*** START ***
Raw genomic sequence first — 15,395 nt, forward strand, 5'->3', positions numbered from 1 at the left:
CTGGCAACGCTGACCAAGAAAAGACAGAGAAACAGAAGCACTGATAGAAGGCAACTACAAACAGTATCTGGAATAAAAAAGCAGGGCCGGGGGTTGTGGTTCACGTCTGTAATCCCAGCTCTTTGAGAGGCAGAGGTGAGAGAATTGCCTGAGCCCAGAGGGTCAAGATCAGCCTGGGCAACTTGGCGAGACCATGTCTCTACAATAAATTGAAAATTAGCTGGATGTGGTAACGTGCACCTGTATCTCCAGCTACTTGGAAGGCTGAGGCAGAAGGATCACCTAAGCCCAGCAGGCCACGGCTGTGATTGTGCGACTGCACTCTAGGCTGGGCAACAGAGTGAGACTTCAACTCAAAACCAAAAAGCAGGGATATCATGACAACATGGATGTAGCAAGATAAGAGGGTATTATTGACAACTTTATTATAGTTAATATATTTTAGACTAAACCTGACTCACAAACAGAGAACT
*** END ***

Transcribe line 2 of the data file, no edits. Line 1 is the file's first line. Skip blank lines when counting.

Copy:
CTGGCAACGCTGACCAAGAAAAGACAGAGAAACAGAAGCACTGATAGAAGGCAACTACAAACAGTATCTGGAATAAAAAAGCAGGGCCGGGGGTTGTGGTTCACGTCTGTAATCCCAGCTCTTTGAGAGGCAGAGGTGAGAGAATTGCCTGAGCCCAGAGGGTCAAGATCAGCCTGGGCAACTTGGCGAGACCATGTCTCTACAATAAATTGAAAATTAGCTGGATGTGGTAACGTGCACCTGTATCTCCAGCTACTTGGAAGGCTGAGGCAGAAGGATCACCTAAGCCCAGCAGGCCACGGCTGTGATTGTGCGACTGCACTCTAGGCTGGGCAACAGAGTGAGACTTCAACTCAAAACCAAAAAGCAGGGATATCATGACAACATGGATGTAGCAAGATAAGAGGGTATTATTGACAACTTTATTATAGTTAATATATTTTAGACTAAACCTGACTCACAAACAGAGAACT